Phototherapy: PUVA

Phototherapy is a treatment used at Great Ormond Street Hospital (GOSH) for severe psoriasis. There are two main types of phototherapy: UVB and PUVA.

The 'P' in PUVA stands for Psoralen. Psoralens are a group of chemicals which are found in certain plants, fruit and vegetables. UVA is a type of light. When UVA light and psoralens are used together they stop the skin cells from multiplying too quickly (which is what happens when you have psoriasis).

Your doctor is unlikely to suggest this treatment unless you have tried special creams for psoriasis first (such as corticosteroids and tar applications).

What happens

You will usually have to visit the hospital twice a week for treatment and this will continue for five to eight weeks.

You may be given the psoralen as a pill two hours before you have the UVA light treatment. Some people find they feel a bit sick after taking these pills so it is a good idea to have them with a light meal or a glass of milk.

Otherwise you may have psoralen solution added to a bath (which you will have to lie in for 10-15 minutes) or a psoralen cream or gel.

You will have to wear eye protection goggles and then you will need to stand in a PUVA cabinet (which is a bit like a standing sunbed). It has fluorescent tube lighting that is very bright. The psoralen makes your skin more sensitive to UV light and this should help your psoriasis.

How long it takes depends on whether you will be having the bath, gel or pill form of the psoralen. The UVA part of the treatment won’t take very long. At first you will only have a few minutes and this will gradually be increased (20-30 minutes is the maximum). The amount of time spent in the light will depend on how dark your skin is.

Does it hurt?

PUVA treatment may make your skin burn a little (like sunburn). However, this burn may take longer to disappear than usual (from two days to one week). The psoralen may make you feel a bit sick, if this is the case tell your doctor as the type of psoralen can be changed. The actual light treatment should be painless. Your skin may feel dry and itchy afterwards, though moisturisers should help this.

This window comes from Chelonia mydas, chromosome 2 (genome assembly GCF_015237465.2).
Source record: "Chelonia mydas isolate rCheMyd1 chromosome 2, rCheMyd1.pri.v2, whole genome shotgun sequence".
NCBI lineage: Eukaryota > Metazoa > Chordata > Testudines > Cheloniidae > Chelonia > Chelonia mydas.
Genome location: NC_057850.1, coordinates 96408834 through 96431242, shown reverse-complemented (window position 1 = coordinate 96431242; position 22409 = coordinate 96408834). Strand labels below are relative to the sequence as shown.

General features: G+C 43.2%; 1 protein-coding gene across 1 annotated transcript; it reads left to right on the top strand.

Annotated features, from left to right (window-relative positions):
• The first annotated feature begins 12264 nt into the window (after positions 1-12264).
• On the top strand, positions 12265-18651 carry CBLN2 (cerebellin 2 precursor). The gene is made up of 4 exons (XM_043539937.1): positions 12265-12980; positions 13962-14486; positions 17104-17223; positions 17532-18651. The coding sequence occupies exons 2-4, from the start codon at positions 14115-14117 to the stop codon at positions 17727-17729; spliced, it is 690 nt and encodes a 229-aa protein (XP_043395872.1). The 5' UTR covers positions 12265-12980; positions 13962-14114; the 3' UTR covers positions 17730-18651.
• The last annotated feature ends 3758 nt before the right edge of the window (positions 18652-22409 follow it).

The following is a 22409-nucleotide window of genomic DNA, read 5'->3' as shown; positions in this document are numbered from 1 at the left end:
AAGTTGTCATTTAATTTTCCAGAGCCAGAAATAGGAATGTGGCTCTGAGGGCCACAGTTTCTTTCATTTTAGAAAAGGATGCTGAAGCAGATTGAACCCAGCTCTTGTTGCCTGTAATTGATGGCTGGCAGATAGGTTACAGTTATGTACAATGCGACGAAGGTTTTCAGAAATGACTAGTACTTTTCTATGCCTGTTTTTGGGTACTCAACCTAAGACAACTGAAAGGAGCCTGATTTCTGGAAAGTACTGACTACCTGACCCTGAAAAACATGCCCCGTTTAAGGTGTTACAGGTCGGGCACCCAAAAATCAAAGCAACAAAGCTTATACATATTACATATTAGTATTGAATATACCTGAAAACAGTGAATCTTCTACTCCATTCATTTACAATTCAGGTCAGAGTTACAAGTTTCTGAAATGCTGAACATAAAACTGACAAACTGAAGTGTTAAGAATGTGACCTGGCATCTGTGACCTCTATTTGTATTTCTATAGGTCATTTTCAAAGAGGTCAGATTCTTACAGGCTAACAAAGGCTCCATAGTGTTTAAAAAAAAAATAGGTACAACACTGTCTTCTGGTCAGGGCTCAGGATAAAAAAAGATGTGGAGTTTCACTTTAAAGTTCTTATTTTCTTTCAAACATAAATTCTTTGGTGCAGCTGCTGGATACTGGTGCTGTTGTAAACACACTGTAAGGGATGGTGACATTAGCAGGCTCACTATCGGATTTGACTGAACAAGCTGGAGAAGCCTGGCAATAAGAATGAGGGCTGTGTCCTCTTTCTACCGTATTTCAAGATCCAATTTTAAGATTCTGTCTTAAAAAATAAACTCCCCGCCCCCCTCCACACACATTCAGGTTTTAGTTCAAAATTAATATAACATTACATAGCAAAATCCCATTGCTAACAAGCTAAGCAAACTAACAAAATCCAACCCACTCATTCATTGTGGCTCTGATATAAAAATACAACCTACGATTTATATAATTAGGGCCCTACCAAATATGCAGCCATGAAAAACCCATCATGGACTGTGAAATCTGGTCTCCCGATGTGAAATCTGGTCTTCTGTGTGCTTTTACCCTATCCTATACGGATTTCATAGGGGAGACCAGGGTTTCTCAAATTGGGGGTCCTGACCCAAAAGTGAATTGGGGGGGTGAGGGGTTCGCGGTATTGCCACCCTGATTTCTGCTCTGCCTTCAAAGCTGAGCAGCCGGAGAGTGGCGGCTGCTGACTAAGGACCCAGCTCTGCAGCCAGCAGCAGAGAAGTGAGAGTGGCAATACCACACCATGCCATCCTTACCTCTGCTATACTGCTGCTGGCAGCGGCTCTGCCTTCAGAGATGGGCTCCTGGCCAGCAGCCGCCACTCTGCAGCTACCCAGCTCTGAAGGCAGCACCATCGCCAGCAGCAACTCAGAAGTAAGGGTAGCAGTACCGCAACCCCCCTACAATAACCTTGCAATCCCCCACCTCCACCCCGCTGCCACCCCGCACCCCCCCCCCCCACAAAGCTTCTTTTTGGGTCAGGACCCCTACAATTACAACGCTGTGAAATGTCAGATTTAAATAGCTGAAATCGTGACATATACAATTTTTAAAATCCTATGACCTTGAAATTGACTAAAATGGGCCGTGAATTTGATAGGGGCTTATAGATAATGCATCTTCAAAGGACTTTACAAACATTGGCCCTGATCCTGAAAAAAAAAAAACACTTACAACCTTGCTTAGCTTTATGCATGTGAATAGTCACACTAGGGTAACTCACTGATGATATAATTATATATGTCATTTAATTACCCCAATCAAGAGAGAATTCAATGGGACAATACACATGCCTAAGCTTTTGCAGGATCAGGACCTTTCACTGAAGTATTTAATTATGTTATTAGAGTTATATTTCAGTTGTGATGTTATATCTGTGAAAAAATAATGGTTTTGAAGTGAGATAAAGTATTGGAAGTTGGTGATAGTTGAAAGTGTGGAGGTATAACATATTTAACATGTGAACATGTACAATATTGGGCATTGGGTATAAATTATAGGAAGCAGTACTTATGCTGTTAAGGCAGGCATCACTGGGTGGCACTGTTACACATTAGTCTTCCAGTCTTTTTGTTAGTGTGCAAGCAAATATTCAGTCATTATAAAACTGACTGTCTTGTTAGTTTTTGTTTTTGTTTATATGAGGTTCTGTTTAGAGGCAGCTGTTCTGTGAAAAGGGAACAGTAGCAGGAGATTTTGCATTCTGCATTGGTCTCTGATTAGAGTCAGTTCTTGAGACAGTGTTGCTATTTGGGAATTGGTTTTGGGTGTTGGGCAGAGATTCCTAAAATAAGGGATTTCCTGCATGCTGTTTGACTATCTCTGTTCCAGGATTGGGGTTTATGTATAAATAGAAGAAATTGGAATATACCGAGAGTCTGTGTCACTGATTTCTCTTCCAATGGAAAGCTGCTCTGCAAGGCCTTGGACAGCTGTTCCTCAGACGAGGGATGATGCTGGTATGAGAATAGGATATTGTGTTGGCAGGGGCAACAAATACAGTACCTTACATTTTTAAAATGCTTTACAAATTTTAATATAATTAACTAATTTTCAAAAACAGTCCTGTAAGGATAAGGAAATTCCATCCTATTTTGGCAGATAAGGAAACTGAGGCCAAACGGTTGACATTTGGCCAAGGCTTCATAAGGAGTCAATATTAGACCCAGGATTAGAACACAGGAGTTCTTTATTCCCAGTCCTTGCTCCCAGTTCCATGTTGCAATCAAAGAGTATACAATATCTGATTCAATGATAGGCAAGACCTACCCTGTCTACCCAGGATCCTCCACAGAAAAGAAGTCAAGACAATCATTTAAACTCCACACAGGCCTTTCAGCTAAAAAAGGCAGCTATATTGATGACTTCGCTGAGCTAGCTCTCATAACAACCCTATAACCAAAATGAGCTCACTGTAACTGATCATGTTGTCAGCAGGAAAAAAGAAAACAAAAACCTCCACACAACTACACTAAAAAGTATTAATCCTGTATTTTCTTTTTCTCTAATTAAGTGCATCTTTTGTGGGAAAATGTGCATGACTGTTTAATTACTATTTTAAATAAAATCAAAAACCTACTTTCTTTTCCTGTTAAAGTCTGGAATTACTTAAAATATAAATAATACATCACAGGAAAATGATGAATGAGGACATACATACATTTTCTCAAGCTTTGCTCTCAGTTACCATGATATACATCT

Afterwards

Since the psoralen makes your skin more sensitive you will need to be careful during the course of treatment.

  • Wear eye protection. For 24 hours after taking the psoralen tablets you will need to wear sunglasses with UVA protection. If you do not know whether your sunglasses have UVA protection, take them to the hospital where they can be tested. You do not have to wear them indoors unless there is a lot of natural sunlight in the room.
  • Underwear should be worn (especially by males) in the PUVA cabinet.
  • Don’t sunbathe. During the course of treatment don’t sunbathe or use sunbeds. Try to avoid sunlight on treatment days.
  • Moisturisers. Some moisturisers have sun protection filters in them. This will make the treatment less effective. Check with your doctor if you are unsure
  • Avoid perfume and aftershaves on treatment days as this could cause a skin reaction.

What about skin cancer?

There is a slightly higher risk of skin cancer with the use of this treatment. But the risk is still thought to be low for short courses of treatment. It is not recommended to have long-term PUVA treatment. Long-term treatment may also age your skin.

Make sure that you tell your dermatologist if you are on any medications. Some medicines can make your skin burn more easily so it is really important that they know to expect this.

Last reviewed: November 2011

Compiled by:
Great Ormond Street Hospital
Ref:
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